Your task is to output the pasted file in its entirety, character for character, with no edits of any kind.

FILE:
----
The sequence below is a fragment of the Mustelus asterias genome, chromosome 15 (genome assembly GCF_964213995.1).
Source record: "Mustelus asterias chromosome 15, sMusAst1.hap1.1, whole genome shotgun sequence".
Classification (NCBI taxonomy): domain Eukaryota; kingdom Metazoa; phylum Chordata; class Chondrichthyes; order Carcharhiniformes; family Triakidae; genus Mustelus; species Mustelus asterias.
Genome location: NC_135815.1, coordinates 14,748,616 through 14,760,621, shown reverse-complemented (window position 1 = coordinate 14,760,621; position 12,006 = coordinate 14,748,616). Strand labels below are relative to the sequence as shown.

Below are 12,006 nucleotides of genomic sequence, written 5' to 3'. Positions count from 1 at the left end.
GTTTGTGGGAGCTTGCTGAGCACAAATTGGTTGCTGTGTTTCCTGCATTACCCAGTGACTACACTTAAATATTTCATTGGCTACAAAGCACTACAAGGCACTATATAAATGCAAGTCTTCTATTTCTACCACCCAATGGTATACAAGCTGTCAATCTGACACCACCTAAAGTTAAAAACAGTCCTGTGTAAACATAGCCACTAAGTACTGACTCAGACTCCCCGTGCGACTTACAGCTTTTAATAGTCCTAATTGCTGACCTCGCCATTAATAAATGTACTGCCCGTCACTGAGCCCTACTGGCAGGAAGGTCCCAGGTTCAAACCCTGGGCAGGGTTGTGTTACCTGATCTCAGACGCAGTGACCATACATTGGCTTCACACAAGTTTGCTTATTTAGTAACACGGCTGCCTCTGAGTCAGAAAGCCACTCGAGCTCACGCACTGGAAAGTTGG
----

The sequence below is a fragment of the Mustelus asterias genome, chromosome 15 (genome assembly GCF_964213995.1).
Source record: "Mustelus asterias chromosome 15, sMusAst1.hap1.1, whole genome shotgun sequence".
Classification (NCBI taxonomy): domain Eukaryota; kingdom Metazoa; phylum Chordata; class Chondrichthyes; order Carcharhiniformes; family Triakidae; genus Mustelus; species Mustelus asterias.
Genome location: NC_135815.1, coordinates 14,748,616 through 14,760,621, shown reverse-complemented (window position 1 = coordinate 14,760,621; position 12,006 = coordinate 14,748,616). Strand labels below are relative to the sequence as shown.

Below are 12,006 nucleotides of genomic sequence, written 5' to 3'. Positions count from 1 at the left end.
GTTTGTGGGAGCTTGCTGAGCACAAATTGGTTGCTGTGTTTCCTGCATTACCCAGTGACTACACTTAAATATTTCATTGGCTACAAAGCACTACAAGGCACTATATAAATGCAAGTCTTCTATTTCTACCACCCAATGGTATACAAGCTGTCAATCTGACACCACCTAAAGTTAAAAACAGTCCTGTGTAAACATAGCCACTAAGTACTGACTCAGACTCCCCGTGCGACTTACAGCTTTTAATAGTCCTAATTGCTGACCTCGCCATTAATAAATGTACTGCCCGTCACTGAGCCCTACTGGCAGGAAGGTCCCAGGTTCAAACCCTGGGCAGGGTTGTGTTACCTGATCTCAGACGCAGTGACCATACATTGGCTTCACACAAGTTTGCTTATTTAGTAACACGGCTGCCTCTGAGTCAGAAAGCCACTCGAGCTCACGCACTGGAAAGTTGG